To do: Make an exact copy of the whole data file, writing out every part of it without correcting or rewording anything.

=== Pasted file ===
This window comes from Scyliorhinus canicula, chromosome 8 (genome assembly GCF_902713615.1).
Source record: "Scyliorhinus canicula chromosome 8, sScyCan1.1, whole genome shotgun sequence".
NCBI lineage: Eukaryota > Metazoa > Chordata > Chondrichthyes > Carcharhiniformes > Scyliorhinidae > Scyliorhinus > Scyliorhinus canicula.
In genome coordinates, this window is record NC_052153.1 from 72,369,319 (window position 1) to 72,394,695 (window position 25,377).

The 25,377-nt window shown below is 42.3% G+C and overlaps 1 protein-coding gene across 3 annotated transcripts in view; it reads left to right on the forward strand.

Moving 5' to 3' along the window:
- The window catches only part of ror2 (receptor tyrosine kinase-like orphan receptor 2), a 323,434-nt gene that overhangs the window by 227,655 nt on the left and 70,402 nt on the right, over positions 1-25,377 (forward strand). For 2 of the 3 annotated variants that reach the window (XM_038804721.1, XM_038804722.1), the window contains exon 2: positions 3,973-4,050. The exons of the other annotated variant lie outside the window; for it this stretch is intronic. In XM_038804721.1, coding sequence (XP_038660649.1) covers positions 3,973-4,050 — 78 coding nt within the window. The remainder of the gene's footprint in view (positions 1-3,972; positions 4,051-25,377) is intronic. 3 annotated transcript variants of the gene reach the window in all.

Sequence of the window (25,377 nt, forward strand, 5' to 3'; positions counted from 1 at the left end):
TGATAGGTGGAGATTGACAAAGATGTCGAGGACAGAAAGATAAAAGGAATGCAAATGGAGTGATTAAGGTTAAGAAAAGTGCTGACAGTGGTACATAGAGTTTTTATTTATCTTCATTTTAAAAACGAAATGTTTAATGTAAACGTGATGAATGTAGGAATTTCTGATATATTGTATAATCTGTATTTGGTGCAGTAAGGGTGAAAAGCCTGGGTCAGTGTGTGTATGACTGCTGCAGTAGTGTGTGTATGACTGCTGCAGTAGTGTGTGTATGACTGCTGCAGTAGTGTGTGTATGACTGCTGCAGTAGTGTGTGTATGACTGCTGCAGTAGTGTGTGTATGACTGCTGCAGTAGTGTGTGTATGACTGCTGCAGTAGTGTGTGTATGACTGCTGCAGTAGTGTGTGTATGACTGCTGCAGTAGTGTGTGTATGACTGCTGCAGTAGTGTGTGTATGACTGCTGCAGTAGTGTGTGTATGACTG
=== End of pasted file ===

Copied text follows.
This window comes from Scyliorhinus canicula, chromosome 8 (genome assembly GCF_902713615.1).
Source record: "Scyliorhinus canicula chromosome 8, sScyCan1.1, whole genome shotgun sequence".
NCBI lineage: Eukaryota > Metazoa > Chordata > Chondrichthyes > Carcharhiniformes > Scyliorhinidae > Scyliorhinus > Scyliorhinus canicula.
In genome coordinates, this window is record NC_052153.1 from 72,369,319 (window position 1) to 72,394,695 (window position 25,377).

The 25,377-nt window shown below is 42.3% G+C and overlaps 1 protein-coding gene across 3 annotated transcripts in view; it reads left to right on the forward strand.

Moving 5' to 3' along the window:
- The window catches only part of ror2 (receptor tyrosine kinase-like orphan receptor 2), a 323,434-nt gene that overhangs the window by 227,655 nt on the left and 70,402 nt on the right, over positions 1-25,377 (forward strand). For 2 of the 3 annotated variants that reach the window (XM_038804721.1, XM_038804722.1), the window contains exon 2: positions 3,973-4,050. The exons of the other annotated variant lie outside the window; for it this stretch is intronic. In XM_038804721.1, coding sequence (XP_038660649.1) covers positions 3,973-4,050 — 78 coding nt within the window. The remainder of the gene's footprint in view (positions 1-3,972; positions 4,051-25,377) is intronic. 3 annotated transcript variants of the gene reach the window in all.

Sequence of the window (25,377 nt, forward strand, 5' to 3'; positions counted from 1 at the left end):
TGATAGGTGGAGATTGACAAAGATGTCGAGGACAGAAAGATAAAAGGAATGCAAATGGAGTGATTAAGGTTAAGAAAAGTGCTGACAGTGGTACATAGAGTTTTTATTTATCTTCATTTTAAAAACGAAATGTTTAATGTAAACGTGATGAATGTAGGAATTTCTGATATATTGTATAATCTGTATTTGGTGCAGTAAGGGTGAAAAGCCTGGGTCAGTGTGTGTATGACTGCTGCAGTAGTGTGTGTATGACTGCTGCAGTAGTGTGTGTATGACTGCTGCAGTAGTGTGTGTATGACTGCTGCAGTAGTGTGTGTATGACTGCTGCAGTAGTGTGTGTATGACTGCTGCAGTAGTGTGTGTATGACTGCTGCAGTAGTGTGTGTATGACTGCTGCAGTAGTGTGTGTATGACTGCTGCAGTAGTGTGTGTATGACTGCTGCAGTAGTGTGTGTATGACTGCTGCAGTAGTGTGTGTATGACTG